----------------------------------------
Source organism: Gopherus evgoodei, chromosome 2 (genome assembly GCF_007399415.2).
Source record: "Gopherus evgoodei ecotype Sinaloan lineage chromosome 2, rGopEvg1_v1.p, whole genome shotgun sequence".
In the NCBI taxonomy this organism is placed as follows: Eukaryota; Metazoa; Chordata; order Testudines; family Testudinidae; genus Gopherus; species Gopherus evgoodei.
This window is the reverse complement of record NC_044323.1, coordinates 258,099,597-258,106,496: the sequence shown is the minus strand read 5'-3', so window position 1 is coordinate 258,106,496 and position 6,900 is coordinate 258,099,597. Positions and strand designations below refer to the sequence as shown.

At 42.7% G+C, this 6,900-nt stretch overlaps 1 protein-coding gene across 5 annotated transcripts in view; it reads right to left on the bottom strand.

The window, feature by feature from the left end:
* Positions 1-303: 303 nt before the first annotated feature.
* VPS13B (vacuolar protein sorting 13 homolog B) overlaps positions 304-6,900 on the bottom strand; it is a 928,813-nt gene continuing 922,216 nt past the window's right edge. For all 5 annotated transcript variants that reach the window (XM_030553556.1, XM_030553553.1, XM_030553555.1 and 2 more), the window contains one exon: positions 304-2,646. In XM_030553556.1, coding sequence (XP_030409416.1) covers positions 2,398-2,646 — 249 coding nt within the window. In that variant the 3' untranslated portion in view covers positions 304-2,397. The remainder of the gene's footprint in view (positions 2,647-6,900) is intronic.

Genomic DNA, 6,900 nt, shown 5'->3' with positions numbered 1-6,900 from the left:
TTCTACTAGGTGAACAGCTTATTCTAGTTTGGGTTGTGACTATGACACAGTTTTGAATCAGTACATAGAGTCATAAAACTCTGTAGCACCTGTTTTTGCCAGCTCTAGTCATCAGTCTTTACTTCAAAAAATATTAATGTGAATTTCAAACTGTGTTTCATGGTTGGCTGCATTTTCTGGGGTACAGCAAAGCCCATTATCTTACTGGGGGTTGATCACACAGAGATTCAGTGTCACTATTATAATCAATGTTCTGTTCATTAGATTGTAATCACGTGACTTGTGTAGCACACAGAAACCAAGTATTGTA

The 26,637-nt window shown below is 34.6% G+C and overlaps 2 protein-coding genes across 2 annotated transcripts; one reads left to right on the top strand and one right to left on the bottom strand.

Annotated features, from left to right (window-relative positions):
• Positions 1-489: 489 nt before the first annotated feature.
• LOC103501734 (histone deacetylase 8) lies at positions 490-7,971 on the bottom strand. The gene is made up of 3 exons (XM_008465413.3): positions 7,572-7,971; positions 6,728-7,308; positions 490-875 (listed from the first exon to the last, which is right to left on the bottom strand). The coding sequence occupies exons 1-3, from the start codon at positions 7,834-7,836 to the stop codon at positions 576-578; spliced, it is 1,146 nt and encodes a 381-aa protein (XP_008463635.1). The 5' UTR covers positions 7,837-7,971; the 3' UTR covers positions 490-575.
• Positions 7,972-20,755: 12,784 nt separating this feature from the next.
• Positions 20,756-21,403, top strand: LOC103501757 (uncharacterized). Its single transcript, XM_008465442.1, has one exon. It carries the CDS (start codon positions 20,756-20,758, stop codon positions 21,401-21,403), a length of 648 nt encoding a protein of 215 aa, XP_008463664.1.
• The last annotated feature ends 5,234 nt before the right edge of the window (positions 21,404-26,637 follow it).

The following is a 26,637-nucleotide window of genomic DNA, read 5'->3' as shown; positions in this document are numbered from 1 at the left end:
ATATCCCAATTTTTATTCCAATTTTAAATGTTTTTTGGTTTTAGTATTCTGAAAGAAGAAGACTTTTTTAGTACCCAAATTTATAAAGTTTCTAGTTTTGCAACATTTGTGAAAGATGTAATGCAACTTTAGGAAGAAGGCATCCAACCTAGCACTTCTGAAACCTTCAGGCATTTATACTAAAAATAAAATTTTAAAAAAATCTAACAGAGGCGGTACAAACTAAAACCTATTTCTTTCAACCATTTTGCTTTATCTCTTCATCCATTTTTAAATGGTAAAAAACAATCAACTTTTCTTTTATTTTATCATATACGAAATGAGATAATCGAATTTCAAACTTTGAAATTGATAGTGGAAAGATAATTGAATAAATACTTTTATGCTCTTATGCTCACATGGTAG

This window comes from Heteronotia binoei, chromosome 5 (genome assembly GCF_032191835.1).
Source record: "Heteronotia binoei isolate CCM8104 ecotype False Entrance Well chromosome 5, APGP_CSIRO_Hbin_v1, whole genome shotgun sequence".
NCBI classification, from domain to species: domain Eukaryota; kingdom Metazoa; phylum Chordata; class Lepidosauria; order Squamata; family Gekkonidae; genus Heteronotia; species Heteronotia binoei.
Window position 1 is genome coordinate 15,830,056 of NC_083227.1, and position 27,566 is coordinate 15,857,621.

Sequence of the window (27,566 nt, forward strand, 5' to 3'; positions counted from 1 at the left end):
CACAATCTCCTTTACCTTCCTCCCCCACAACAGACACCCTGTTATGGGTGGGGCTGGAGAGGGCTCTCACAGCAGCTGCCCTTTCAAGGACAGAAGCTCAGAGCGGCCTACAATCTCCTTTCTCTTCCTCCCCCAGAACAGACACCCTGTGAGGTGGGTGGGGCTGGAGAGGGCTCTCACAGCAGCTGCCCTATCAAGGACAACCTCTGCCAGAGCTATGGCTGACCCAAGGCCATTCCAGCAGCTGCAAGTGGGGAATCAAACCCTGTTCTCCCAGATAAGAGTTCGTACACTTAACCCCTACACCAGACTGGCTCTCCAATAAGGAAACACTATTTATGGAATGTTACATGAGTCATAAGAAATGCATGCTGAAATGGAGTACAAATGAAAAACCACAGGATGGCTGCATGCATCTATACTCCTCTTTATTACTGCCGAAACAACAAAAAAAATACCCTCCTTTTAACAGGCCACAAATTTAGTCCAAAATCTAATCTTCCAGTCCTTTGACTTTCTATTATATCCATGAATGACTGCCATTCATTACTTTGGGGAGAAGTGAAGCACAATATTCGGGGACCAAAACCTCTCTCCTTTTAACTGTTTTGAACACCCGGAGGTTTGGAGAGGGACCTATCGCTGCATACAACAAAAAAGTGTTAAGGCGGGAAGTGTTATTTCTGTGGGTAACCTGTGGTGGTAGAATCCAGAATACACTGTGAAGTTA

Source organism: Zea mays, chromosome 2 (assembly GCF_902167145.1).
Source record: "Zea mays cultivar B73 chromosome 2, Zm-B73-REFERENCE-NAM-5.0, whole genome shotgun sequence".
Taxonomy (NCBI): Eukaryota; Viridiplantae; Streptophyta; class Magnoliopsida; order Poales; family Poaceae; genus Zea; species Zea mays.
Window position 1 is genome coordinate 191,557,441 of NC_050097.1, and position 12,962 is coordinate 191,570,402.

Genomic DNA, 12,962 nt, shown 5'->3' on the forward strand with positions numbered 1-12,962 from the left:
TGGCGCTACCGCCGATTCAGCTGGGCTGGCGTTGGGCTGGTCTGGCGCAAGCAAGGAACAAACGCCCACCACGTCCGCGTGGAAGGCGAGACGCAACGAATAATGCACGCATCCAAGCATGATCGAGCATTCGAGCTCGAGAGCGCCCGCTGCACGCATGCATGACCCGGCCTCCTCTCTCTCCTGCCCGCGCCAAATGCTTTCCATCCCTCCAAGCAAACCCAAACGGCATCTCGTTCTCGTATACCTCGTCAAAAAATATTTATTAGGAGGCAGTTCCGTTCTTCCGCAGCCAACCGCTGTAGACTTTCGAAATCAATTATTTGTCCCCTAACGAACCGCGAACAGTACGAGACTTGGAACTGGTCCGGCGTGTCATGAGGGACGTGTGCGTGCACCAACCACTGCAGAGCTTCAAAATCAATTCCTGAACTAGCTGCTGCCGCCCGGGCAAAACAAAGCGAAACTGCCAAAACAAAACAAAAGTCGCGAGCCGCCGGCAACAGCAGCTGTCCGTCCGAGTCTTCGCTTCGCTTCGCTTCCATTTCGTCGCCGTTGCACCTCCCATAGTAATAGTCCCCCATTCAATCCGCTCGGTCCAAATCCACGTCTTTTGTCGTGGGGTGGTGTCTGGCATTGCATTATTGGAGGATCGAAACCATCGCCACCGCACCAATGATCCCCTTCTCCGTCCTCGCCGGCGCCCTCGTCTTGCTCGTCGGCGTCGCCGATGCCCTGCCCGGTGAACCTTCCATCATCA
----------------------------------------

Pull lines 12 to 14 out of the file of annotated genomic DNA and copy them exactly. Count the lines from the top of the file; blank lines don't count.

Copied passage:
Annotated features, from left to right (window-relative positions):
• Positions 1-489: 489 nt before the first annotated feature.
• LOC103501734 (histone deacetylase 8) lies at positions 490-7,971 on the bottom strand. The gene is made up of 3 exons (XM_008465413.3): positions 7,572-7,971; positions 6,728-7,308; positions 490-875 (listed from the first exon to the last, which is right to left on the bottom strand). The coding sequence occupies exons 1-3, from the start codon at positions 7,834-7,836 to the stop codon at positions 576-578; spliced, it is 1,146 nt and encodes a 381-aa protein (XP_008463635.1). The 5' UTR covers positions 7,837-7,971; the 3' UTR covers positions 490-575.